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A team of eight City of Kelowna water and wastewater operators has travelled to Merritt to help with the city’s post-flood recovery.
The crew set off across the Connector on Saturday morning and will stay in Merritt for five days.
Its mission is to help get the beleaguered city’s water systems running again.
Merritt’s entire population, around 7,000 people, was evacuated due to catastrophic flooding last week – but residents will begin returning today.
“The Merritt team is small and mighty, but their systems are overwhelmed and they’re dealing with their own personal losses,” Utility Services Manager Kevin Van Vliet said.
“As water and wastewater operators, we understand the challenge ahead and we have the expertise and ability to move around our activities to free up a team to support them,” Wastewater Manager Mike Gosselin added.
“It’s a full-team effort – whether you’re one of those on the ground in Merritt or taking on extra duties here in Kelowna while this team is away.”
The Kelowna team has been working 12 hours a day to bring two systems back online.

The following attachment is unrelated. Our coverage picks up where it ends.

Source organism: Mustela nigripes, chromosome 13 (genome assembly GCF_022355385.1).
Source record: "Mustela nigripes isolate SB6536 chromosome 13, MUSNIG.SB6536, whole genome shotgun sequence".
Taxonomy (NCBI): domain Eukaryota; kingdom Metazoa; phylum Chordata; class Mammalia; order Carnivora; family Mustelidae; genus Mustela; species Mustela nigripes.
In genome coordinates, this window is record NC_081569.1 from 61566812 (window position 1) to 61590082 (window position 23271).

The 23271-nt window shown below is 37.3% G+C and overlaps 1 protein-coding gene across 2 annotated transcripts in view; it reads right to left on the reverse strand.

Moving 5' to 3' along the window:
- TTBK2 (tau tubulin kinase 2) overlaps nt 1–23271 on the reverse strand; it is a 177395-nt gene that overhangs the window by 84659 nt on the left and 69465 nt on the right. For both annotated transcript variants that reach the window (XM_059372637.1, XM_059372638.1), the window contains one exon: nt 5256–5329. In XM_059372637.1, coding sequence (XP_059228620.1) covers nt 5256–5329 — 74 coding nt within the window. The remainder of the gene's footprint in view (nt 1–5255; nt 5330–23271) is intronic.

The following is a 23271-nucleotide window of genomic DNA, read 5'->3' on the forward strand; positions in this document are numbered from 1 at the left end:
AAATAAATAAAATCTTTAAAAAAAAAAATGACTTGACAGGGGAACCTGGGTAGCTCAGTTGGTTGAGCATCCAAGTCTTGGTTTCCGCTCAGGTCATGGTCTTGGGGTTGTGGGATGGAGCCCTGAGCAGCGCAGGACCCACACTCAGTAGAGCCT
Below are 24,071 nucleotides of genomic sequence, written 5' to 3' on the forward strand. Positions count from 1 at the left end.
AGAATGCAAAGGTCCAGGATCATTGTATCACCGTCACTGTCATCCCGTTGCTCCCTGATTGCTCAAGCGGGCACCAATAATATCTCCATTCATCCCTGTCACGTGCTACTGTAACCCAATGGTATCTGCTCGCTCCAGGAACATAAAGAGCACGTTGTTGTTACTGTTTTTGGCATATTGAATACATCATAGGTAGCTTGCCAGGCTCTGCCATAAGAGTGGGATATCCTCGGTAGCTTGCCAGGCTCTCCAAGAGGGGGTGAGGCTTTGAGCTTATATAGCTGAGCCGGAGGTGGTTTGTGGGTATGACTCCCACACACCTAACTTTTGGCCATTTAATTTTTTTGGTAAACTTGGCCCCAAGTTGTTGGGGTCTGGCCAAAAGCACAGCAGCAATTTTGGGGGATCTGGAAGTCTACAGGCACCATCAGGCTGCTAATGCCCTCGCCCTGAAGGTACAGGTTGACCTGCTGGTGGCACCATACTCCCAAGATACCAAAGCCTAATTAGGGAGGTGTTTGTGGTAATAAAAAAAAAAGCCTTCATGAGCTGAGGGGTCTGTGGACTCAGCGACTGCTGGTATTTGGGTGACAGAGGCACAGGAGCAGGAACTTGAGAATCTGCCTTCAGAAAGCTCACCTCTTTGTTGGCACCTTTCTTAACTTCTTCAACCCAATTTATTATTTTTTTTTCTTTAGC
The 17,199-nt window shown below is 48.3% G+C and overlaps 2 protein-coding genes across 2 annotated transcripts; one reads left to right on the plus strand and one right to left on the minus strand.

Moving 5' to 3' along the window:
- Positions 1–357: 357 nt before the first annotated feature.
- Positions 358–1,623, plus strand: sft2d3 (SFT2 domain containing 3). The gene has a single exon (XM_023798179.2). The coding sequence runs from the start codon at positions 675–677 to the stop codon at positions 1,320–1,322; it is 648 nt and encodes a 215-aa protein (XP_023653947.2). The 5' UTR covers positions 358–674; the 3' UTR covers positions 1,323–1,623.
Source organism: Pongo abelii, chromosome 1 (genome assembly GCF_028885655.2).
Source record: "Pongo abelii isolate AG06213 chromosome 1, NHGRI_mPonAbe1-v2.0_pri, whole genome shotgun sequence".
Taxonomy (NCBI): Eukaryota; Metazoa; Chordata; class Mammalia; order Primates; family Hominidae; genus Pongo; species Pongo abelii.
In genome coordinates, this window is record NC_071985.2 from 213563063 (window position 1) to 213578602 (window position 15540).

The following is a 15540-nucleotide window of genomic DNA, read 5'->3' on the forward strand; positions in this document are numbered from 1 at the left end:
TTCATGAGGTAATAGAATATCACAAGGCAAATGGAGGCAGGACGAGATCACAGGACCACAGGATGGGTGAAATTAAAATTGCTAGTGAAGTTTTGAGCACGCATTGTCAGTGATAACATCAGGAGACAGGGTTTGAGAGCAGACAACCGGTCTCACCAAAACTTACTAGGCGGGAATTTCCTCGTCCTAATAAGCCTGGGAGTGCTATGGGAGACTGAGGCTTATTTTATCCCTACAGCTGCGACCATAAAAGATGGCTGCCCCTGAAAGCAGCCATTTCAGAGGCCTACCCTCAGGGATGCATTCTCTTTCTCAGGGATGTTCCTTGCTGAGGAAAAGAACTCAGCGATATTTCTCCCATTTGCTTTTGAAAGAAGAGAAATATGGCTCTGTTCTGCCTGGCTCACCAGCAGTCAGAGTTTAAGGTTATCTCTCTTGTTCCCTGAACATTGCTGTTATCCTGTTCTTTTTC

Merritt’s wastewater system, including the primary treatment facility, was flooded, which brought rocks and silt into the system.
It needs to be emptied, cleaned and re-seeded with active biologicals to make the system operate effectively, the team explained.
The water system in Merritt requires similar efforts.
It must be fully flushed and disinfected, checked for leaks and damage repaired before clean water can run again.
The Central Okanagan Emergency Operations Centre (EOC) has also sent a small team to provide relief to the Merritt EOC.
It includes experienced staff from the City of Kelowna, West Kelowna and Regional District of the Central Okanagan.
“Here in Kelowna, we understand what it’s like to face large natural disasters for long, extended periods of time,” Van Vliet added.
“It takes many people – talented and dedicated people – to step in and help out.
“As water and Wastewater operators, we have always supported each other with collaborative training, tours and learning opportunities, so we’re also pleased to be able to support other communities in challenging times too.”
Back in Kelowna, meanwhile, evacuees – including those from Merritt – have been granted free access to facilities at the Parkinson Recreation Centre.
Visitors must be fully vaccinated to use the fitness centre, however.
“We understand that many people staying in our city at the moment are dealing with incredible challenges back home, and we want to do what we can to help those displaced feel a bit more at ease during their time here,” said Drew Petrie, administration and business services manager at Parkinson Recreation Centre.
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